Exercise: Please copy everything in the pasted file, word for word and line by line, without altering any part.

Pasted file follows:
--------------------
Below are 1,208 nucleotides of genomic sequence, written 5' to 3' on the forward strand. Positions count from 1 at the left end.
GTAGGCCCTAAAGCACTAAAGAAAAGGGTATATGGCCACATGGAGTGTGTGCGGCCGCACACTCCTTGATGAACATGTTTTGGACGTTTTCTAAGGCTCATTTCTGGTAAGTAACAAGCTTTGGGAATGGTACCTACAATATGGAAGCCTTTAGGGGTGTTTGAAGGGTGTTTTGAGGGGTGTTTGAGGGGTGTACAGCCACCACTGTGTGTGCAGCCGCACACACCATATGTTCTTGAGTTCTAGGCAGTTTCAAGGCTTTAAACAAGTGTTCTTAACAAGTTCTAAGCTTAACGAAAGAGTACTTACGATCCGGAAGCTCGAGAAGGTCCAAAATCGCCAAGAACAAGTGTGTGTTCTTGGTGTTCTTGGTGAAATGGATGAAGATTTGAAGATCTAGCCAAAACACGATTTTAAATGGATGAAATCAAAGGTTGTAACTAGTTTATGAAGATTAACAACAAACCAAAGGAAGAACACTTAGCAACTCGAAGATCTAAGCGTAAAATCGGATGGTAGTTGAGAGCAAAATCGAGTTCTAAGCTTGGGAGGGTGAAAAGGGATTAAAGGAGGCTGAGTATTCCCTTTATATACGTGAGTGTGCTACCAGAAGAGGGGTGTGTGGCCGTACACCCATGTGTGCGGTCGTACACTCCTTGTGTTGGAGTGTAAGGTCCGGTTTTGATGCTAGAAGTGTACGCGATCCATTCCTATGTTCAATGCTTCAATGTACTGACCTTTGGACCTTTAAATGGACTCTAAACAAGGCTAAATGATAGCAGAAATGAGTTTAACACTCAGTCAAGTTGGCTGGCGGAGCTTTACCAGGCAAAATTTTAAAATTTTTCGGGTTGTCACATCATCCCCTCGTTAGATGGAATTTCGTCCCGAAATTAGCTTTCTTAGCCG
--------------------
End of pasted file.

Below are 1,208 nucleotides of genomic sequence, written 5' to 3' on the forward strand. Positions count from 1 at the left end.
GTAGGCCCTAAAGCACTAAAGAAAAGGGTATATGGCCACATGGAGTGTGTGCGGCCGCACACTCCTTGATGAACATGTTTTGGACGTTTTCTAAGGCTCATTTCTGGTAAGTAACAAGCTTTGGGAATGGTACCTACAATATGGAAGCCTTTAGGGGTGTTTGAAGGGTGTTTTGAGGGGTGTTTGAGGGGTGTACAGCCACCACTGTGTGTGCAGCCGCACACACCATATGTTCTTGAGTTCTAGGCAGTTTCAAGGCTTTAAACAAGTGTTCTTAACAAGTTCTAAGCTTAACGAAAGAGTACTTACGATCCGGAAGCTCGAGAAGGTCCAAAATCGCCAAGAACAAGTGTGTGTTCTTGGTGTTCTTGGTGAAATGGATGAAGATTTGAAGATCTAGCCAAAACACGATTTTAAATGGATGAAATCAAAGGTTGTAACTAGTTTATGAAGATTAACAACAAACCAAAGGAAGAACACTTAGCAACTCGAAGATCTAAGCGTAAAATCGGATGGTAGTTGAGAGCAAAATCGAGTTCTAAGCTTGGGAGGGTGAAAAGGGATTAAAGGAGGCTGAGTATTCCCTTTATATACGTGAGTGTGCTACCAGAAGAGGGGTGTGTGGCCGTACACCCATGTGTGCGGTCGTACACTCCTTGTGTTGGAGTGTAAGGTCCGGTTTTGATGCTAGAAGTGTACGCGATCCATTCCTATGTTCAATGCTTCAATGTACTGACCTTTGGACCTTTAAATGGACTCTAAACAAGGCTAAATGATAGCAGAAATGAGTTTAACACTCAGTCAAGTTGGCTGGCGGAGCTTTACCAGGCAAAATTTTAAAATTTTTCGGGTTGTCACATCATCCCCTCGTTAGATGGAATTTCGTCCCGAAATTAGCTTTCTTAGCCG